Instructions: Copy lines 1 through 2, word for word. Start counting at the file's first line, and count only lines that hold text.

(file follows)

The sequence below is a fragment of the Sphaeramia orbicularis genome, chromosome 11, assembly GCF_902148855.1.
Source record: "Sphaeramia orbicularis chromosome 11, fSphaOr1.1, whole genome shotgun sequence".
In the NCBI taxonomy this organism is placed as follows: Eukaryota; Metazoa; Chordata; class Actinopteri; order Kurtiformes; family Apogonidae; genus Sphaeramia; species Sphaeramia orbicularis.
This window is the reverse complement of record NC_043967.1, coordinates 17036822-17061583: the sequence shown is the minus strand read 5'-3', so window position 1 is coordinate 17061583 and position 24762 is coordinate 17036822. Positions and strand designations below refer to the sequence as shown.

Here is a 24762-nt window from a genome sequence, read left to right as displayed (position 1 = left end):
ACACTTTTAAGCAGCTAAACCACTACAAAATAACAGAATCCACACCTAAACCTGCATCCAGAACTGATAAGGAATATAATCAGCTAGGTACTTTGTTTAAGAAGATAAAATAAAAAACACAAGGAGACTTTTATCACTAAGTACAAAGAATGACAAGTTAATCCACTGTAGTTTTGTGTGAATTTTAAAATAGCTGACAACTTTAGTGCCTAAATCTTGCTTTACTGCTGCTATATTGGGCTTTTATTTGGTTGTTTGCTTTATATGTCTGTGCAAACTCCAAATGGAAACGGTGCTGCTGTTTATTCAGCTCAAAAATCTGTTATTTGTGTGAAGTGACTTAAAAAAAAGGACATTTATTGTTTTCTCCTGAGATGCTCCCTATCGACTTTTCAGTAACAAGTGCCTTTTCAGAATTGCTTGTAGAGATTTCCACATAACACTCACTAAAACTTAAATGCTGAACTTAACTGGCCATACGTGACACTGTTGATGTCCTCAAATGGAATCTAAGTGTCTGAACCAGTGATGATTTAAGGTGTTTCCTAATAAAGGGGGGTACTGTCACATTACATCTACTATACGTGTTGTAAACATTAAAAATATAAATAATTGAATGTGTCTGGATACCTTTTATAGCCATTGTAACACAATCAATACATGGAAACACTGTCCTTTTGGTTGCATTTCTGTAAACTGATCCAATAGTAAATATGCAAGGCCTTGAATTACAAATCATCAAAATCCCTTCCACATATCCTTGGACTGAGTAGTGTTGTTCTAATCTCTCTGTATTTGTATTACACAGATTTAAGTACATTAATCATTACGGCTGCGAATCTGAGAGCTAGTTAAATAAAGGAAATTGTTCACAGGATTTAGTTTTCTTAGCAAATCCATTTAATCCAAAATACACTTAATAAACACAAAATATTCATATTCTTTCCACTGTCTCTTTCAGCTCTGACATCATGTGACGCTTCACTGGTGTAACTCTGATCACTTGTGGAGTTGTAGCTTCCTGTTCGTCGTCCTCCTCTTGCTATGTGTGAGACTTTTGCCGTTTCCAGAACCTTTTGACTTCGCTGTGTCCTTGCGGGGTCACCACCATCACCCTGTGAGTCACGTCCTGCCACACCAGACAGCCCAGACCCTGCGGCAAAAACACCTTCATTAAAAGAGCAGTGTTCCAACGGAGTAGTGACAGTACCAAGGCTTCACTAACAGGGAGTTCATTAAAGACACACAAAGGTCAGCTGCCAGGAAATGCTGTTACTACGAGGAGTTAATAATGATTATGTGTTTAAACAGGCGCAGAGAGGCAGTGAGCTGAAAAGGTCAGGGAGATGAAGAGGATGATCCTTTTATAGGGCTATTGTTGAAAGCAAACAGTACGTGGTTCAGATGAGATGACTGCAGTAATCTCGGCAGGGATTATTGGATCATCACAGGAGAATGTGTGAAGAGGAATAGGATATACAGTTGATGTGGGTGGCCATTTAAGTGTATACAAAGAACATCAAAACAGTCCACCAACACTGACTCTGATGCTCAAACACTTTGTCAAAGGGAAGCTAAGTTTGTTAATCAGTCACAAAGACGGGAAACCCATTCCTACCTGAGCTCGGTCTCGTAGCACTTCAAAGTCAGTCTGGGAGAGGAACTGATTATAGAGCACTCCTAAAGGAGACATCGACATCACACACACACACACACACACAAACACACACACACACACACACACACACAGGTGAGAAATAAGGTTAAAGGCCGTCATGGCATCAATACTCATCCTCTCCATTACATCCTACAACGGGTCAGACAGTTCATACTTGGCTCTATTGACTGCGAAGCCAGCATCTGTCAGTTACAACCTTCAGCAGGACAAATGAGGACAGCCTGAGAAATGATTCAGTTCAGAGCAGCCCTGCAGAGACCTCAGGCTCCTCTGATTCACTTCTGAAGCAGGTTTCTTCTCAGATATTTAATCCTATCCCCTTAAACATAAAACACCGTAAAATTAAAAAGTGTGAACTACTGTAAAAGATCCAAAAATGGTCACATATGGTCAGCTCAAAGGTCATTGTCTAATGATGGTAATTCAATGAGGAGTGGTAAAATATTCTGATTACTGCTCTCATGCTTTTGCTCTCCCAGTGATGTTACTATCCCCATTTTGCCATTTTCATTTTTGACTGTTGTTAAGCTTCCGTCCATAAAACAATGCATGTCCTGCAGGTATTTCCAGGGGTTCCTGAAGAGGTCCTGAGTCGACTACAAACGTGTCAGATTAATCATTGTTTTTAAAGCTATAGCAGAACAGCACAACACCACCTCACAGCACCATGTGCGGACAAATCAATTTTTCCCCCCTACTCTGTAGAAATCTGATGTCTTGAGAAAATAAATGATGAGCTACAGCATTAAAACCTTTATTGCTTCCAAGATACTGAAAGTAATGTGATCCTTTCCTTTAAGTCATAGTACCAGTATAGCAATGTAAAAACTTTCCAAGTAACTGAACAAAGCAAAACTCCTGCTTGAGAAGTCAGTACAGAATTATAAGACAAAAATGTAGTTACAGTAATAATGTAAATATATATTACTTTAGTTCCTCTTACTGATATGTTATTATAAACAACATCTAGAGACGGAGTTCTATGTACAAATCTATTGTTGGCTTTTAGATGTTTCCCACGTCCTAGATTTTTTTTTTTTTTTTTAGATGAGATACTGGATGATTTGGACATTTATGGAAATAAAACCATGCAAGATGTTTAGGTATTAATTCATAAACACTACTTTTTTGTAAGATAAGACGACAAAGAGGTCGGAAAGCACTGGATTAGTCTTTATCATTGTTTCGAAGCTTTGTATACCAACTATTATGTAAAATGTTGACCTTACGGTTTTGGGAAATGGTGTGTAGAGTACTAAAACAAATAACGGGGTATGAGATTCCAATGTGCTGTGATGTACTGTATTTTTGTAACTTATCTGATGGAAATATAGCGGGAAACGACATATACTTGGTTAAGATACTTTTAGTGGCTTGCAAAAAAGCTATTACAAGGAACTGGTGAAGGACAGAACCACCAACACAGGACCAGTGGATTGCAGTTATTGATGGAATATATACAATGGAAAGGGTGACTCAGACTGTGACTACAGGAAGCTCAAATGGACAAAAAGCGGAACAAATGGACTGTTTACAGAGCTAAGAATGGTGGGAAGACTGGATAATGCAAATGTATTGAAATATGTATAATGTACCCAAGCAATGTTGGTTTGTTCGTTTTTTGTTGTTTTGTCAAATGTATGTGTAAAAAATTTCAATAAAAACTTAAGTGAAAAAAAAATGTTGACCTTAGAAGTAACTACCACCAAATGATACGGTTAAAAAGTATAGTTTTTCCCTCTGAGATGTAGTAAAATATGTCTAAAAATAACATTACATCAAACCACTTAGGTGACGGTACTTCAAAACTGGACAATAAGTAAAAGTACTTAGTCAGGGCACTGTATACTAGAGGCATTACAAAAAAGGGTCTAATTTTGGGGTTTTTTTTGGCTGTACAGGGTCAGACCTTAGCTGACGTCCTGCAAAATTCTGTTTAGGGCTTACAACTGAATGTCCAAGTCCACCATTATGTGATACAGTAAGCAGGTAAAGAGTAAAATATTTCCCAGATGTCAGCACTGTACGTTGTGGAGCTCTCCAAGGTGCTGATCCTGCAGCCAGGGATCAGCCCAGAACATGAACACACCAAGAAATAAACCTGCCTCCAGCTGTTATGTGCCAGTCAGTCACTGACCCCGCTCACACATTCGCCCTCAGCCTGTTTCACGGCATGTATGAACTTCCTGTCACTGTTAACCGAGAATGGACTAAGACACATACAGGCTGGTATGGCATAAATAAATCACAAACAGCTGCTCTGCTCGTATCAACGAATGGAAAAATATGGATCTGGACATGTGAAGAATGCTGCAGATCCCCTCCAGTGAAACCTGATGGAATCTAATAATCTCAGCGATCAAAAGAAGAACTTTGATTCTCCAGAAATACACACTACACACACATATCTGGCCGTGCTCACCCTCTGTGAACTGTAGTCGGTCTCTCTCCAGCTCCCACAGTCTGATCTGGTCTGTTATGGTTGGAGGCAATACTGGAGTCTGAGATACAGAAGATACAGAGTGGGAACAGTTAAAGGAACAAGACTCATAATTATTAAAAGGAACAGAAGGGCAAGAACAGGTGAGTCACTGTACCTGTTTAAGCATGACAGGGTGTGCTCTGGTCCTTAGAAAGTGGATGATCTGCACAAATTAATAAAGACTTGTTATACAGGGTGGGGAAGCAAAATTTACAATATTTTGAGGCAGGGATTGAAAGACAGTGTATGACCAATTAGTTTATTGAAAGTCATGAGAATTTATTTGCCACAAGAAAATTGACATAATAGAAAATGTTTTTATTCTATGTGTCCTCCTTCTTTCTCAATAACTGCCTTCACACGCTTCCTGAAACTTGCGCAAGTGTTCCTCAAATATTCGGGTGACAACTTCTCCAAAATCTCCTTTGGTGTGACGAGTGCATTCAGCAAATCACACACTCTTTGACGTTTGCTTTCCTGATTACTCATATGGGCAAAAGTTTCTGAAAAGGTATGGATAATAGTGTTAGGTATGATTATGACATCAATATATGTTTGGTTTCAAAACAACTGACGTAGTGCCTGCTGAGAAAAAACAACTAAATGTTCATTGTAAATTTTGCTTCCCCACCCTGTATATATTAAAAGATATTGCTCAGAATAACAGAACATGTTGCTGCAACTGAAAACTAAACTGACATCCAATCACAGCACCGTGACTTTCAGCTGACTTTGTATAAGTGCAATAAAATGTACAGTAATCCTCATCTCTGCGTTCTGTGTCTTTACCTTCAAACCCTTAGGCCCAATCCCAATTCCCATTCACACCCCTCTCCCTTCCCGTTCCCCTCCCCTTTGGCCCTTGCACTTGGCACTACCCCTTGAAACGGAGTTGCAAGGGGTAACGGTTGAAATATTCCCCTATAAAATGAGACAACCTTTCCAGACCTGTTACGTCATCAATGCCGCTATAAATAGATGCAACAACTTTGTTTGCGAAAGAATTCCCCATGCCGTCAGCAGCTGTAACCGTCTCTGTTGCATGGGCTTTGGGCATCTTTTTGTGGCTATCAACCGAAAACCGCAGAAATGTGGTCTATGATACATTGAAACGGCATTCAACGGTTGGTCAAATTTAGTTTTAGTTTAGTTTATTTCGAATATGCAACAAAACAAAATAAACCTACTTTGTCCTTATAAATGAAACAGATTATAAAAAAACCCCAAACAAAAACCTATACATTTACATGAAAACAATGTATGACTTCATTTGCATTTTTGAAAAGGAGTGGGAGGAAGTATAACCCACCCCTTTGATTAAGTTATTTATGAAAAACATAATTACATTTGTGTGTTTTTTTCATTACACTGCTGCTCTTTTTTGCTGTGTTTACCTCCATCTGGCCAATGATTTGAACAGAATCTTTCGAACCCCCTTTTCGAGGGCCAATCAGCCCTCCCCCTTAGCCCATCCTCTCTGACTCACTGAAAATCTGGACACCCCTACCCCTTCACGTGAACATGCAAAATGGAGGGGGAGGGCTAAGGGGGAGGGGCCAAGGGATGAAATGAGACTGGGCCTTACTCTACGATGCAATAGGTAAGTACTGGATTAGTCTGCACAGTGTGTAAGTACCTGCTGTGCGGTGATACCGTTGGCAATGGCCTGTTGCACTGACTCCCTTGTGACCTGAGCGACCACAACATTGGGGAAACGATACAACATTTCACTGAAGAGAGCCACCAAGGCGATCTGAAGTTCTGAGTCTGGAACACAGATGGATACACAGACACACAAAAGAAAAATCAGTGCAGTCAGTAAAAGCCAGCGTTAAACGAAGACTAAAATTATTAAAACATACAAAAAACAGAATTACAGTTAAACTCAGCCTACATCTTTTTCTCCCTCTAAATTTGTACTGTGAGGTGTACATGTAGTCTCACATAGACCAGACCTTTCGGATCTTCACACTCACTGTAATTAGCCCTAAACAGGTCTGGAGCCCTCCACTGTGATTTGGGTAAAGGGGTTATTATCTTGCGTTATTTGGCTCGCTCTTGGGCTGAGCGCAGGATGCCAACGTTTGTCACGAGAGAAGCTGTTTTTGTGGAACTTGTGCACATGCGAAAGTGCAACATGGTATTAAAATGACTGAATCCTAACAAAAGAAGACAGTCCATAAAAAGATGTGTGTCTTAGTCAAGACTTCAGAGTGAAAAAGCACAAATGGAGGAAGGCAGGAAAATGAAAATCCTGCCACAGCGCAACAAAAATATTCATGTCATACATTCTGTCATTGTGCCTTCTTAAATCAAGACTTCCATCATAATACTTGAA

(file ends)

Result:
The sequence below is a fragment of the Sphaeramia orbicularis genome, chromosome 11, assembly GCF_902148855.1.
Source record: "Sphaeramia orbicularis chromosome 11, fSphaOr1.1, whole genome shotgun sequence".